When did you discover that you were HIV Positive?
During my Senior Six vacation in 2009, I got into a relationship with a student of Makerere University. We were so much in love with each other and would spend half the time together. Two months down the road, we broke up.
A few weeks after the split, I discovered that I was pregnant. I was bewildered. Out of curiosity, an urge to know my HIV status crept in. I shared this with a friend who gave me a go ahead. I went to Kibuli Barracks Hospital. I was counselled and a blood sample was drawn. When the results were out, the nurse informed me that I was HIV positive. They tested my CD4 count and it was 135. They asked me to start taking ARVs right away.
What was your reaction to the news?
Well, before the nurse took a sample of my blood, I had prayed to God that I use whichever results I received for His glory. Besides, I did not know much about HIV. I was just 22 years old. The news was disturbing but these two factors helped to tone down the worry and shock.
The person you informed first?
I did not tell anyone immediately. I failed to come up with the best way to package and break the news. Truth is, my challenge was how to tell them and not their reaction. I kept this to myself.
However, after giving birth to my daughter, I was chosen to feature in a HIV related documentary called Imagine Africa which was going to broadcast on the local television channels and in 32 other African countries. I felt it was time to tell the people around me about my status or else they would learn it from the documentary.
I told my dad first. By the end of the conversation, I had been disowned. I did not feel the impact since I was staying with my relatives. Next to know were the relatives I shared the roof with. They were taken aback but later understood and became supportive.
And your ex-boyfriend?
He is the one that I put in the know after my relatives. At first he did not believe me. He was forced to think better when the documentary was broadcast and he saw me. This was the evidence that pushed him to go for a test. He turned out to be negative.
So whom do you point a finger at for infecting you?
To date, I am not sure who it could be. But, it could be my uncles who introduced me to sex at six years. It is unfortunate that my dad never believed me when I revealed this to him.
Was life any different after testing HIV positive?
Yes it was, especially after giving birth. I did not have enough money to cater for my daughter and me. In fact it is the reason why she is also HIV positive. During antenatal, I had been informed to choose between breast feeding her or giving her fresh milk. I failed to take either option because I could not sustain my choice. Time came when I could not afford to buy a cup of milk for her. I thus switched to giving her breast milk against the caution I had been given. As a result, she contracted the virus.
Your demeanor is not one that is assumed of HIV positive people?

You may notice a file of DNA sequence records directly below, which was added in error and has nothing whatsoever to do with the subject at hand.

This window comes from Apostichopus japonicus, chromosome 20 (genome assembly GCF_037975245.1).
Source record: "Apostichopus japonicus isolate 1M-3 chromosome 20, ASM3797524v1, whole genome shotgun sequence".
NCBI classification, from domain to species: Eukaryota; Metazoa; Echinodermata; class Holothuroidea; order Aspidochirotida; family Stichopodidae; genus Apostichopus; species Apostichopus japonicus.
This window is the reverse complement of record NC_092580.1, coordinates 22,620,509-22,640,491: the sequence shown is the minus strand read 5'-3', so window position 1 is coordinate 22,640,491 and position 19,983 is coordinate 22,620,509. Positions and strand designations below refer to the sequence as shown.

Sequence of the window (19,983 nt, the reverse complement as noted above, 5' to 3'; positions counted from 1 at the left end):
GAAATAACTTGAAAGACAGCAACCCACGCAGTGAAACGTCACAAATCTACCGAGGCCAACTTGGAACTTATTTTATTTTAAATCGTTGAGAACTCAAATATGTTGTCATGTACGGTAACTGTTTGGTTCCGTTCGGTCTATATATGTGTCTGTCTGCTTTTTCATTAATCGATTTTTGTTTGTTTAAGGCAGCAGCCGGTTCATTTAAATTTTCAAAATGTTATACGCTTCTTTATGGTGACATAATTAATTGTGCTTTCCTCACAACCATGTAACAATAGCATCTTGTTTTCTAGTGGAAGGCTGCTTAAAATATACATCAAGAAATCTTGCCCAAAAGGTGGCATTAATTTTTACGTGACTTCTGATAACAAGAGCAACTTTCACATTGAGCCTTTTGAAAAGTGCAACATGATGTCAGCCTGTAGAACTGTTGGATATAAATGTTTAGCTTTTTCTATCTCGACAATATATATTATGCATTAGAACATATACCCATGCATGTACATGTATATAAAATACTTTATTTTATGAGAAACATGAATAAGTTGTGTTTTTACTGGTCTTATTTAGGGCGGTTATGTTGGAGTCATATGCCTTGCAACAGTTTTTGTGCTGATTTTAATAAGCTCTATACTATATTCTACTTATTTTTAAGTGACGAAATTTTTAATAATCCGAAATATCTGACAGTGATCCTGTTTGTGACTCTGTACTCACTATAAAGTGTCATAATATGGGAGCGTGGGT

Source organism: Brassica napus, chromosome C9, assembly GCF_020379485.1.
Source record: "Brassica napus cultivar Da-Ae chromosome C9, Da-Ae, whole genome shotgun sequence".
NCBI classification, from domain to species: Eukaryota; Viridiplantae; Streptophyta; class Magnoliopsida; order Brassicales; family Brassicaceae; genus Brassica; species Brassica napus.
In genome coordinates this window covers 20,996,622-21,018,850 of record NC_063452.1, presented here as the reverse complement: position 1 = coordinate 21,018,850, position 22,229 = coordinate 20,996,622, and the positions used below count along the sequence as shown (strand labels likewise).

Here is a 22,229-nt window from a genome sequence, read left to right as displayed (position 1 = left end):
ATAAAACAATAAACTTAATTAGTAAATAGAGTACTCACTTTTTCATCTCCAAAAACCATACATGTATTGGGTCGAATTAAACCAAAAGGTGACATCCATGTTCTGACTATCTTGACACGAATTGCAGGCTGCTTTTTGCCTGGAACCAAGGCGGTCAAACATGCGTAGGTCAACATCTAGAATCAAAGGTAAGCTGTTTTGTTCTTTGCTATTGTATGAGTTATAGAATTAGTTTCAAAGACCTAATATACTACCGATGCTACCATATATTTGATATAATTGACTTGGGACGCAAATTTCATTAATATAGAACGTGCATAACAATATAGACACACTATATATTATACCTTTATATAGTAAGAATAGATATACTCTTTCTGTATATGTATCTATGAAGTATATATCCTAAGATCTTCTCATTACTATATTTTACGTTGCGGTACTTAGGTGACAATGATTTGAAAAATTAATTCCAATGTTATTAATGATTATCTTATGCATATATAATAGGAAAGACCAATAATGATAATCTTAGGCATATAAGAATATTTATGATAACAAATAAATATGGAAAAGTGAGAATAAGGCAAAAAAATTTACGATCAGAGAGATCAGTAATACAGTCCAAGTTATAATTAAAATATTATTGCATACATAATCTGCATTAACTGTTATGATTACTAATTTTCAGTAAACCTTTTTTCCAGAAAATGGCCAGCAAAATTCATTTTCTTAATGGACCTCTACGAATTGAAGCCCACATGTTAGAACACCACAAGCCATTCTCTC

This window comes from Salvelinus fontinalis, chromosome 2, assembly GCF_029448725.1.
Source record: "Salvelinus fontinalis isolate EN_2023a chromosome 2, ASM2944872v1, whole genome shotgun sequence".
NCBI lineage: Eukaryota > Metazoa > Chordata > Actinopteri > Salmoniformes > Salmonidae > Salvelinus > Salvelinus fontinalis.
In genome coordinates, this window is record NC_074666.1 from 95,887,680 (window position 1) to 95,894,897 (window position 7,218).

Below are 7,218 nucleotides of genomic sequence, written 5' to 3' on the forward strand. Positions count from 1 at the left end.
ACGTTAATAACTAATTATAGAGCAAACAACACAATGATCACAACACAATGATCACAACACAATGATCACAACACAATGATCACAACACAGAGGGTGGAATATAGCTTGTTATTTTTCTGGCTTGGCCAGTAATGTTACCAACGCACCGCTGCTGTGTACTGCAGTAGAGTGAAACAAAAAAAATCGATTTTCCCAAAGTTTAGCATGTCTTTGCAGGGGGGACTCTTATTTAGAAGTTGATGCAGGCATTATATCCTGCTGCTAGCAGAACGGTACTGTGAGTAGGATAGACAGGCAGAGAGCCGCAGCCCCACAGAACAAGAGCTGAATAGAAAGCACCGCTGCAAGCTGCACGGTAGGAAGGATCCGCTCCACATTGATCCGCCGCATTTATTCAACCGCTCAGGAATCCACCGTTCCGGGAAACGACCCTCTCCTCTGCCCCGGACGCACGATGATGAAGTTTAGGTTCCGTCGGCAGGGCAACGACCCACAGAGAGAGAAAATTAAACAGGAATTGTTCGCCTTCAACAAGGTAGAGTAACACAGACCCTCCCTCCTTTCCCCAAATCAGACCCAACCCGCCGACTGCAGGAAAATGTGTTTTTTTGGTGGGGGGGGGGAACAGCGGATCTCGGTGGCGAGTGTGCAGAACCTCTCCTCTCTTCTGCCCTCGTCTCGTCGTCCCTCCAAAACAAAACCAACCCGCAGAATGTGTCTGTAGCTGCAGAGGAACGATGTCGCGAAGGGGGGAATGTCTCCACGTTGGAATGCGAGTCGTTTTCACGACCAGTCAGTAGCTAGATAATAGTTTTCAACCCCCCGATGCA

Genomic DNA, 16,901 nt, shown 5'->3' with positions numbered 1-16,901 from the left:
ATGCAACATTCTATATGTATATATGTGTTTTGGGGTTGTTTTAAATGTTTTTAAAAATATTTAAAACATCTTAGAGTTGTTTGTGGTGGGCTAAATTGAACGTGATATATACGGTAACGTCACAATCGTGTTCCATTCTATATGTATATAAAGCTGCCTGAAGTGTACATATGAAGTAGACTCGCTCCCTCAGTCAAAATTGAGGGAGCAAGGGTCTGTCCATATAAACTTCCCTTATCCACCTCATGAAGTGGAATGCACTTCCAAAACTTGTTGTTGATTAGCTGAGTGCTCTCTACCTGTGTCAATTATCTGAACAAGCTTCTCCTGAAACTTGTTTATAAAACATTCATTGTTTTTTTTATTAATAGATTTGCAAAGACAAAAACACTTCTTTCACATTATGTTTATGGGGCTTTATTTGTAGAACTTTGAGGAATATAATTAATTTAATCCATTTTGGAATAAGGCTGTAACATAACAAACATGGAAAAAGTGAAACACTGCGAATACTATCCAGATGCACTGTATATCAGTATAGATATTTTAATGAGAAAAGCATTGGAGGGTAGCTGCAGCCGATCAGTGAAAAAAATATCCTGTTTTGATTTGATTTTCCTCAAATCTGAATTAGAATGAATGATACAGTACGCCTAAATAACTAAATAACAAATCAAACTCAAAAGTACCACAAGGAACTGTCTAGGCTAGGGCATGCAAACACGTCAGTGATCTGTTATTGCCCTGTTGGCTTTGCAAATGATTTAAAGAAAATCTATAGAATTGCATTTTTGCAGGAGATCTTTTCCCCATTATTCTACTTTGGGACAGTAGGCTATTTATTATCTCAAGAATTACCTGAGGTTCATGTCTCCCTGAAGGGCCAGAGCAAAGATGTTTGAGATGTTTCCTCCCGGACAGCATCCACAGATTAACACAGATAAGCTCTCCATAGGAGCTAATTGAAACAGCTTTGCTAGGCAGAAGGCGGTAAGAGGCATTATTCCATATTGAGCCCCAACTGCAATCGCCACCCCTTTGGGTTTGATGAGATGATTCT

I am naturally a happy, bubbly, bold and a positive person. When something wrong happens, I zero on the positive side of the coin. For example, after learning of my status, I went to Infectious Disease Institute in Mulago and joined the programmes that taught about the virus. I made it a point to learn as much as I could about it. The doctors admired my positivity. They would occasionally ask me to counsel my fellow youths who were struggling to get to terms with the fact that they were HIV positive. I have since been involved in numerous campaigns to create awareness about the ailment.
What drives you?
The desire to see a world that is HIV free. I was unfortunate, but I do not want any other person to be in my shoes because of ignorance. I use every platform availed to me to inform the masses. It is because of this that I ended up being an artiste (she laughs). Last year, I recorded an awareness song called Step Out. I am in the process of releasing another titled Njagaza which means “search me”.
Has being infected been a blessing in disguise?
Yes. I am in a position to make a positive and lasting impact on society.
Do men hit on you?
Ha! Very many do. But I am always honest with them about my status. Some take it for a joke and assume that I am just keeping them away. But I refer them to my Facebook page where I have made my status public knowledge. For the very persistent men, I take them home with me and show them pinups of my interviews from the different magazines where I declared my HIV status. The rest, I refer them to interviews that I have done with numerous magazines.
Have you ever suffered discrimination?
No. The fact that I have been honest to people about my status and that I do not carry myself as a dejected person, has made me likeable.
Are you in love?
No. Currently, I am concentrating on my awareness projects but when I meet the right person, I’ll settle down with him. Though, one condition stands, they should be willing to accept my daughter.
Advice to the youth?
One should know that he/she is the only negative person out there. You can only prove your partner’s status when you go for test. Otherwise, looks are deceptive.